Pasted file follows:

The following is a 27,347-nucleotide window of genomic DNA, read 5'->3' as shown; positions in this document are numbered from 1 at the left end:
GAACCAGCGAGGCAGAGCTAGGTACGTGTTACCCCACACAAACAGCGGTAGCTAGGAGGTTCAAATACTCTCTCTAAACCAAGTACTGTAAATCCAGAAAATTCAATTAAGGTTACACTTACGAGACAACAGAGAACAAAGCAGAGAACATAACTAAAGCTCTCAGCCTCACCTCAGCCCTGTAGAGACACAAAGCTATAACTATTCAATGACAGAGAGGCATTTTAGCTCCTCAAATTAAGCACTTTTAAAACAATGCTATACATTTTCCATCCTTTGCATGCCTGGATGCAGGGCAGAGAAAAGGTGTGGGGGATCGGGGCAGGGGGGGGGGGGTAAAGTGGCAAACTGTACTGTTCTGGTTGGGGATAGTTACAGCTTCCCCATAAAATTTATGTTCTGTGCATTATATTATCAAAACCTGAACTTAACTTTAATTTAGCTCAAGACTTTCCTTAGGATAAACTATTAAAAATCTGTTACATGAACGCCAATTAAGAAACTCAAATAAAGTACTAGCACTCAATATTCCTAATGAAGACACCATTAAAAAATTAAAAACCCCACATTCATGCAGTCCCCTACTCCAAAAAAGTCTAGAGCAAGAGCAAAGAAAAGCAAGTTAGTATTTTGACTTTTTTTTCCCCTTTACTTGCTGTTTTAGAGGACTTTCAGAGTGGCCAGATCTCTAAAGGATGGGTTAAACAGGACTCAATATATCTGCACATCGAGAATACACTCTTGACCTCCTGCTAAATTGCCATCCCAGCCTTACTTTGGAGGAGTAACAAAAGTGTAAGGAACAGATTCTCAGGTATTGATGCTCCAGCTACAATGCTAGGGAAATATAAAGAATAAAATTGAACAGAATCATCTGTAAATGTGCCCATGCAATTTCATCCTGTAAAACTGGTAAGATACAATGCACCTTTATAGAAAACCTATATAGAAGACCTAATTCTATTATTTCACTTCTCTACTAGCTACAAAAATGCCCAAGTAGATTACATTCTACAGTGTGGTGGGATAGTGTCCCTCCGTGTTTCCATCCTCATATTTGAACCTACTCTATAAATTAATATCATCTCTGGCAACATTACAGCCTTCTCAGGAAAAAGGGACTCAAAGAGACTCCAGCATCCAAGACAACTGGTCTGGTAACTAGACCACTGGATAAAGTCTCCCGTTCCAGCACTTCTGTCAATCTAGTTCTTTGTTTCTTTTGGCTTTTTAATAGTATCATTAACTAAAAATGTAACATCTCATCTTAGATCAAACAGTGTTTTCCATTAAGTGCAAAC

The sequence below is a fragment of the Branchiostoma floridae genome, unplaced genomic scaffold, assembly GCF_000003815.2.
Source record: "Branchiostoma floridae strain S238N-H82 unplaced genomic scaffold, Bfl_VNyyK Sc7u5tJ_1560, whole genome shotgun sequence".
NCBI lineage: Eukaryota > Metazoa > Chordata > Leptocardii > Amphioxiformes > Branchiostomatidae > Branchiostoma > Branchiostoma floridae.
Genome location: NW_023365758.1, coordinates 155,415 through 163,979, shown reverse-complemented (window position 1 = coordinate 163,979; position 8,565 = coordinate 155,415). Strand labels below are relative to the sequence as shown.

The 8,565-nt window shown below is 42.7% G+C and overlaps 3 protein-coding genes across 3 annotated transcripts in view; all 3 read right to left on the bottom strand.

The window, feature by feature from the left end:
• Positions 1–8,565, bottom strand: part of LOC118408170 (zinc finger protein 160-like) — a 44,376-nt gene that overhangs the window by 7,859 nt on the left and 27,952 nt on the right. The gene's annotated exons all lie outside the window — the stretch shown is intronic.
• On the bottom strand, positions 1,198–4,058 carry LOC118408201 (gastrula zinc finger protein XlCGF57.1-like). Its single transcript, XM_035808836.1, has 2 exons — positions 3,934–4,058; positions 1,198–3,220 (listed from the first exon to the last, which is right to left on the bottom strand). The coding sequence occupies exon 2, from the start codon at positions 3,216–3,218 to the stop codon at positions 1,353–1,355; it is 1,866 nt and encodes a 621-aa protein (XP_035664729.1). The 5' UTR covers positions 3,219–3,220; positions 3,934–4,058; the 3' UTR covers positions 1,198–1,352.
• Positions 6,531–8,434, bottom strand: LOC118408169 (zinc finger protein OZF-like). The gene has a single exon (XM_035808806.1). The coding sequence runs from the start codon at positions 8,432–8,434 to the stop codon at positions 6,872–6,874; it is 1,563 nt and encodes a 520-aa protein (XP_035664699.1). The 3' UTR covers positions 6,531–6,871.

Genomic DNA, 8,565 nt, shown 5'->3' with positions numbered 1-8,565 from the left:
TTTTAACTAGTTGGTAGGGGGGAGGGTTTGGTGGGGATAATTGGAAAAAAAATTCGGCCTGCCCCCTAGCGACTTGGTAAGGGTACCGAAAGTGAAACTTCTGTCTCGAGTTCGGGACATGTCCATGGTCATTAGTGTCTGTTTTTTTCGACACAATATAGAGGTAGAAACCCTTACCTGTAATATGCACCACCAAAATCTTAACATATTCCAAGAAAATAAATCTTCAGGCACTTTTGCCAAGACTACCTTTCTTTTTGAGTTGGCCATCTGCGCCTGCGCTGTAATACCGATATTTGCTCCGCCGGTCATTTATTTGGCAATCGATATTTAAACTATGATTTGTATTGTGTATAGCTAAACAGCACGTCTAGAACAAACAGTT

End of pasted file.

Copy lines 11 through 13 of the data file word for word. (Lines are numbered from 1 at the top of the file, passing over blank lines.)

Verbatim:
• Positions 6,531–8,434, bottom strand: LOC118408169 (zinc finger protein OZF-like). The gene has a single exon (XM_035808806.1). The coding sequence runs from the start codon at positions 8,432–8,434 to the stop codon at positions 6,872–6,874; it is 1,563 nt and encodes a 520-aa protein (XP_035664699.1). The 3' UTR covers positions 6,531–6,871.

Genomic DNA, 8,565 nt, shown 5'->3' with positions numbered 1-8,565 from the left:
TTTTAACTAGTTGGTAGGGGGGAGGGTTTGGTGGGGATAATTGGAAAAAAAATTCGGCCTGCCCCCTAGCGACTTGGTAAGGGTACCGAAAGTGAAACTTCTGTCTCGAGTTCGGGACATGTCCATGGTCATTAGTGTCTGTTTTTTTCGACACAATATAGAGGTAGAAACCCTTACCTGTAATATGCACCACCAAAATCTTAACATATTCCAAGAAAATAAATCTTCAGGCACTTTTGCCAAGACTACCTTTCTTTTTGAGTTGGCCATCTGCGCCTGCGCTGTAATACCGATATTTGCTCCGCCGGTCATTTATTTGGCAATCGATATTTAAACTATGATTTGTATTGTGTATAGCTAAACAGCACGTCTAGAACAAACAGTT